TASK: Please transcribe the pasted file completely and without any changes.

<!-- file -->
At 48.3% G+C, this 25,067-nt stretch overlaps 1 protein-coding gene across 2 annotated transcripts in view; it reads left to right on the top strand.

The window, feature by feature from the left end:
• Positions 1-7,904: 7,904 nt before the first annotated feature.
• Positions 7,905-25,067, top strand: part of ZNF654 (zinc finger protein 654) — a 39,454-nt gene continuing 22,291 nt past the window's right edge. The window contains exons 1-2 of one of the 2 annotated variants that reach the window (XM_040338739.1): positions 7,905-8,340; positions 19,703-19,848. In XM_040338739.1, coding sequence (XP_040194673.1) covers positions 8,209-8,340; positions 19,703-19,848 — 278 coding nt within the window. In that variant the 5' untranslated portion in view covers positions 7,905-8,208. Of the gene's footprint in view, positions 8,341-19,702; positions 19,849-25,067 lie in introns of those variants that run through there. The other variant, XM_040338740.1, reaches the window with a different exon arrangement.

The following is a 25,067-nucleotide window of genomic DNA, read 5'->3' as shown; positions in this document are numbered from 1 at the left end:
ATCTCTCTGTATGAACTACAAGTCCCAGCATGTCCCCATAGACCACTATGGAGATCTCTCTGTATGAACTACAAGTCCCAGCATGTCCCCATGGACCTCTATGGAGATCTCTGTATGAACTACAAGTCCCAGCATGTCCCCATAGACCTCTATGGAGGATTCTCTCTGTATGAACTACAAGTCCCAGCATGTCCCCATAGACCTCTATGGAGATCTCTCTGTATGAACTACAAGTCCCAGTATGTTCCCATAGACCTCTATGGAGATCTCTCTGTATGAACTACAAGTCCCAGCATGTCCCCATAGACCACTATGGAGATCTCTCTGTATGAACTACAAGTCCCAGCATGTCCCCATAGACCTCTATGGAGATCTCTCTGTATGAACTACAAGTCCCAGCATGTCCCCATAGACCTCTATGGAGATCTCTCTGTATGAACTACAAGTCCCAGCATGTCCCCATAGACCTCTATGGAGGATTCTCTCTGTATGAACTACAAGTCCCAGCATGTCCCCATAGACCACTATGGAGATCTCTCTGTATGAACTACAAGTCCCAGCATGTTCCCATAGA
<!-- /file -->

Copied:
At 48.3% G+C, this 25,067-nt stretch overlaps 1 protein-coding gene across 2 annotated transcripts in view; it reads left to right on the top strand.

The window, feature by feature from the left end:
• Positions 1-7,904: 7,904 nt before the first annotated feature.
• Positions 7,905-25,067, top strand: part of ZNF654 (zinc finger protein 654) — a 39,454-nt gene continuing 22,291 nt past the window's right edge. The window contains exons 1-2 of one of the 2 annotated variants that reach the window (XM_040338739.1): positions 7,905-8,340; positions 19,703-19,848. In XM_040338739.1, coding sequence (XP_040194673.1) covers positions 8,209-8,340; positions 19,703-19,848 — 278 coding nt within the window. In that variant the 5' untranslated portion in view covers positions 7,905-8,208. Of the gene's footprint in view, positions 8,341-19,702; positions 19,849-25,067 lie in introns of those variants that run through there. The other variant, XM_040338740.1, reaches the window with a different exon arrangement.

The following is a 25,067-nucleotide window of genomic DNA, read 5'->3' as shown; positions in this document are numbered from 1 at the left end:
ATCTCTCTGTATGAACTACAAGTCCCAGCATGTCCCCATAGACCACTATGGAGATCTCTCTGTATGAACTACAAGTCCCAGCATGTCCCCATGGACCTCTATGGAGATCTCTGTATGAACTACAAGTCCCAGCATGTCCCCATAGACCTCTATGGAGGATTCTCTCTGTATGAACTACAAGTCCCAGCATGTCCCCATAGACCTCTATGGAGATCTCTCTGTATGAACTACAAGTCCCAGTATGTTCCCATAGACCTCTATGGAGATCTCTCTGTATGAACTACAAGTCCCAGCATGTCCCCATAGACCACTATGGAGATCTCTCTGTATGAACTACAAGTCCCAGCATGTCCCCATAGACCTCTATGGAGATCTCTCTGTATGAACTACAAGTCCCAGCATGTCCCCATAGACCTCTATGGAGATCTCTCTGTATGAACTACAAGTCCCAGCATGTCCCCATAGACCTCTATGGAGGATTCTCTCTGTATGAACTACAAGTCCCAGCATGTCCCCATAGACCACTATGGAGATCTCTCTGTATGAACTACAAGTCCCAGCATGTTCCCATAGA